Sadly, there are virtually no studies that have critically looked at complications associated with saline implants. According to many experts as well as anecdotal evidence, the problem with saline is not so much with the substance, but what could happen if the valve that is used to fill the implant is damaged through trauma to the chest, like in a car accident or other injury.

If valve malfunction occurs, certain bacteria and mold fungus can get into the implant. There, foreign substances can create biotoxins that can become neurotoxic and even carcinogenic.  Symptoms can be similar to those who contract “sick building syndrome” caused by water-damaged buildings.

Another complication of both saline and silicone implants is called “capsular contracture.” This occurs when scar tissue forms around an implant and pulls at it. According to studies conducted at theUniversity of Ontario and others, capsular contracture happens in silicone implants roughly twice as much as it does in saline implants.

Complications with Autologous or “Flap” Reconstruction

Using your own tissue—usually from the belly, buttocks, and/or upper thighs—to reconstruct a breast is called autologous or “flap” reconstruction. Many individuals prefer this kind of reconstruction because the tissue feels most like a regular breast and, according to conventional medicine, it supposedly “lasts a lifetime.”

Complications can arise with flap reconstruction as well, however. According to Cancer Research UK, complications of autologous reconstructive surgery include infection, flap failure, fluid under the surgery wound, hardening, leakage, unequal breasts if weight changes, and abdominal hernia.

Some Final Thoughts

Now that you know some of the risks of breast reconstructive surgery, you can make your own decision about how you want to go forward. Remember that any kind of surgery  comes with its own cancer metastasis risks.  Most women we have coached who have had reconstructive surgery regret going down that road in the long run. I believe that the the best course is always the most natural one, and that means staying away from any kind of invasive procedure whenever possible.

And, if you are a reconstructive surgery candidate, don’t be afraid to consider no reconstruction.  I encourage you to read this wonderful article , “Going Flat: Choosing No Reconstruction” posted on BreastCancer.org’s website.  It encourages you to learn to be comfortable with your body if you choose no reconstruction. “I don’t care what they take from you as long as I can see your face,” is a common sentiment from partners of Breast Cancer Conquerors.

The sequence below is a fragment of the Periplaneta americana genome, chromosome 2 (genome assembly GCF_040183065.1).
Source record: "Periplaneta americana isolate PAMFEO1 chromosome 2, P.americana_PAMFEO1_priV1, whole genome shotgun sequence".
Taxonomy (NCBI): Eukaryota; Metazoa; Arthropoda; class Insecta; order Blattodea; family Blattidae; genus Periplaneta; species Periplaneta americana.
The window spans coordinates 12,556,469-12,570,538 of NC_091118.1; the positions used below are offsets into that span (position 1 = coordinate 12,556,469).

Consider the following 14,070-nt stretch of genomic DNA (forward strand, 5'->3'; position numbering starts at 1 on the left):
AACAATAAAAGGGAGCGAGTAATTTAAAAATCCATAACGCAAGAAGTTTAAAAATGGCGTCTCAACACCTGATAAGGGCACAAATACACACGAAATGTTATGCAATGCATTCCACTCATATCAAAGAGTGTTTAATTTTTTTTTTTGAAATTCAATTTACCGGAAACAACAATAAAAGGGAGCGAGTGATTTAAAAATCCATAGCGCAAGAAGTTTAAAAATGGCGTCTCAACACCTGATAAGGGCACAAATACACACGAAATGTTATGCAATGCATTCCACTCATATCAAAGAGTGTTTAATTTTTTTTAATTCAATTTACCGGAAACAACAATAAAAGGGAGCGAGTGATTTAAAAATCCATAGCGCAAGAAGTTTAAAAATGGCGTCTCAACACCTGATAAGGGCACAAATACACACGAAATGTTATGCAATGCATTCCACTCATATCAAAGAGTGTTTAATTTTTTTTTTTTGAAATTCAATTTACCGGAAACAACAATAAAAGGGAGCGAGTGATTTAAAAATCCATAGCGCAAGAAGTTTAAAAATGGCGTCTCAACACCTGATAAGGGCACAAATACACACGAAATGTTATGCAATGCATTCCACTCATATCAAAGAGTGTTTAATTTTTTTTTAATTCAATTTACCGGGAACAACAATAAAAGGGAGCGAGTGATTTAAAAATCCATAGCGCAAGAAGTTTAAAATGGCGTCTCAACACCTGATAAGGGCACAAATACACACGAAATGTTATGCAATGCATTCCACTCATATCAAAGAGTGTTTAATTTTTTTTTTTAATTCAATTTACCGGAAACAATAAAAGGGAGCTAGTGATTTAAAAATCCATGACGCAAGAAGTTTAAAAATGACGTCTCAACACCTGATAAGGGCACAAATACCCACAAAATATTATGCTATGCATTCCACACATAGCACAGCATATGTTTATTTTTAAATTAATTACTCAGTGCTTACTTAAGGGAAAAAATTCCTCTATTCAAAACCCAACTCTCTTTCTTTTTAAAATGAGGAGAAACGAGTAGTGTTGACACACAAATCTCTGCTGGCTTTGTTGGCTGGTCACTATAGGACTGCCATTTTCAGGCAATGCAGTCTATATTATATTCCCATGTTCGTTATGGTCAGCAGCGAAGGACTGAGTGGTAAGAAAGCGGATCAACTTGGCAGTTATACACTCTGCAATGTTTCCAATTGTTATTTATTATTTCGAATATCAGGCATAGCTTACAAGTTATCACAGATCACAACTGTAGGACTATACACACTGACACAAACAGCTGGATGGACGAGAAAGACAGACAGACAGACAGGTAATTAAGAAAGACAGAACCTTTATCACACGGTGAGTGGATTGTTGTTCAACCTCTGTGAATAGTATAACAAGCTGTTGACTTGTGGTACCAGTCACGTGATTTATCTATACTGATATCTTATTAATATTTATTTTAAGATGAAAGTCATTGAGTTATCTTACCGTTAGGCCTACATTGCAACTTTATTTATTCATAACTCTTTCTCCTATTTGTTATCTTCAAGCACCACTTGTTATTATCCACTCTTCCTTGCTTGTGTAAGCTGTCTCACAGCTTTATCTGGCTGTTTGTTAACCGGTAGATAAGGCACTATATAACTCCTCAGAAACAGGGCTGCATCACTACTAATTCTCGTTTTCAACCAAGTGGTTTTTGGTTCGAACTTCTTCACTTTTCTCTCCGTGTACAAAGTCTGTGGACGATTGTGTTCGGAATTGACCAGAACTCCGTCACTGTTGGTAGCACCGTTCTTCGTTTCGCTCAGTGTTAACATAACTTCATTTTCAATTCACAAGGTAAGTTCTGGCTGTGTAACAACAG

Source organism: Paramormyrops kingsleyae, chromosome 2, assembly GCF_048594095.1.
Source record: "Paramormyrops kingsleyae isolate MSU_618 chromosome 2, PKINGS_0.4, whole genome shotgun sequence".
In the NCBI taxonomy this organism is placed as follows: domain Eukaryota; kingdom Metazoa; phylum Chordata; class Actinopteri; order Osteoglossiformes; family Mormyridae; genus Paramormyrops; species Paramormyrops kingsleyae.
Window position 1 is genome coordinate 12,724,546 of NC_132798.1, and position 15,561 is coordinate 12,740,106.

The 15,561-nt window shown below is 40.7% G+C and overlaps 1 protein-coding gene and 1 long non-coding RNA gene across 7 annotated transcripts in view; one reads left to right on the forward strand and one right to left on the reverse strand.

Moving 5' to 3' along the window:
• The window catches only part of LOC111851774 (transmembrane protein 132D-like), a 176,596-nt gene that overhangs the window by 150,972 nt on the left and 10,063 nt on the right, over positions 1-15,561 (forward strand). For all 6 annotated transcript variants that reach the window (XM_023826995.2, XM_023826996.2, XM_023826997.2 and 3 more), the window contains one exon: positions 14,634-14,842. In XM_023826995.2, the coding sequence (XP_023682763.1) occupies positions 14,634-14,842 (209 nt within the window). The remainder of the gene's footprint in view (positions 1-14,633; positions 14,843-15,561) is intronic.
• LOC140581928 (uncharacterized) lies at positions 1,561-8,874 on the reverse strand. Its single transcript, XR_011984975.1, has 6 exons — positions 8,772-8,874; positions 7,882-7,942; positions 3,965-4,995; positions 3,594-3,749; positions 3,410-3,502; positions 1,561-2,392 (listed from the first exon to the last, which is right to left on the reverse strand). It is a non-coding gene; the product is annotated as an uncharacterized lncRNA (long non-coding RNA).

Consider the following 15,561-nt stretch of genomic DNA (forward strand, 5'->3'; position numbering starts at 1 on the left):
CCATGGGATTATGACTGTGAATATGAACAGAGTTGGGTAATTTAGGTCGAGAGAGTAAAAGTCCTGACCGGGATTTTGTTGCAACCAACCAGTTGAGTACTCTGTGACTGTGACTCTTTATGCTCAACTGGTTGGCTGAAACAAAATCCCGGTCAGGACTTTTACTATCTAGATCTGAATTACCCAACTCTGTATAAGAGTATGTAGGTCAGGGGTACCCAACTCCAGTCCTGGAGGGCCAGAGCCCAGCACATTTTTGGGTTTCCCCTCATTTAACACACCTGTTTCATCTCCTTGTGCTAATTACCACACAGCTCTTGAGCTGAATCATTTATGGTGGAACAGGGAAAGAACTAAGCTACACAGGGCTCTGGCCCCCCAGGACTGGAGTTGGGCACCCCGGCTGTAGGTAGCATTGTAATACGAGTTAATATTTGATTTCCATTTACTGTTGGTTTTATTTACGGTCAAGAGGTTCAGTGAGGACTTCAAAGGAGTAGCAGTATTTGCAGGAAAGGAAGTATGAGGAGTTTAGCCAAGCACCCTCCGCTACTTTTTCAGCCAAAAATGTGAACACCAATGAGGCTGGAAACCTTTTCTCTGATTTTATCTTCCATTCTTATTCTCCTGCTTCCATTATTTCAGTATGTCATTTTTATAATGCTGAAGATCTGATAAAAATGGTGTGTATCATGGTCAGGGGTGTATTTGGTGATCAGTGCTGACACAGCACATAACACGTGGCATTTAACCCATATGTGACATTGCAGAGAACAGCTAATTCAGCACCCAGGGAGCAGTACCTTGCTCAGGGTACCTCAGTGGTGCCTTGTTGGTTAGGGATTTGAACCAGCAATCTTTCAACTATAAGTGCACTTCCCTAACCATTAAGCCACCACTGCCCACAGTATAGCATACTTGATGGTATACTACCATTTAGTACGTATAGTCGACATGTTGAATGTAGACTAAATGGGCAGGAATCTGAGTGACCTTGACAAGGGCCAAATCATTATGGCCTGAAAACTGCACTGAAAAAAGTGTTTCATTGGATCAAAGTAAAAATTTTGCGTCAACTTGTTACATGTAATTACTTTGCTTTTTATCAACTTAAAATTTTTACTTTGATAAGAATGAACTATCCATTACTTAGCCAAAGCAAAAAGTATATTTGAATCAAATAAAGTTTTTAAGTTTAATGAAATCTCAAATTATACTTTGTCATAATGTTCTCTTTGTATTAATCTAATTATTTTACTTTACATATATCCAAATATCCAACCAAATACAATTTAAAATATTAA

Written by Dr. Veronique Desaulniers. To see the original article, click here.


Are Implants Worth the Risk?

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The breast implant market is booming. Women worldwide are spending $820 million a year on breast augmentation and the demand is growing. While 80% of breast implants are for cosmetic reasons and the remainder for reconstructive reasons, each presents risks to your health.

I realize this is a touchy subject. I am not here to judge but simply to inform you about some facts. Women who have breast implants because of Breast Cancer have been through a lot of pain and agony going through the surgeries and treatments.  Others simply chose to have them in order to touch up their breast shape and size. In all cases, the decision has an impact physically and many times emotionally.

Think of an implant like a sliver underneath your skin. It is a foreign substance that the body naturally wants to reject and this may cause stress to your Immune System.  However, for some women, reconstruction after a mastectomy is important to them. They want to regain what they feel they have lost as a result of the surgery.

It’s important that you are aware of all risks even though some may be associated with a particular type of implant or surgery. Knowledge will result in a healthier discussion with your doctor and an improved ability to better manage your overall well-being.

The risks linked to breast implants

An implant is designed using a strong silicone elastomer shell that’s filled with either a saline or silicone gel solution. According to The Mayo Clinic, saline and silicone gel, which is used for breast reconstruction, both pose similar risks:

  • Pain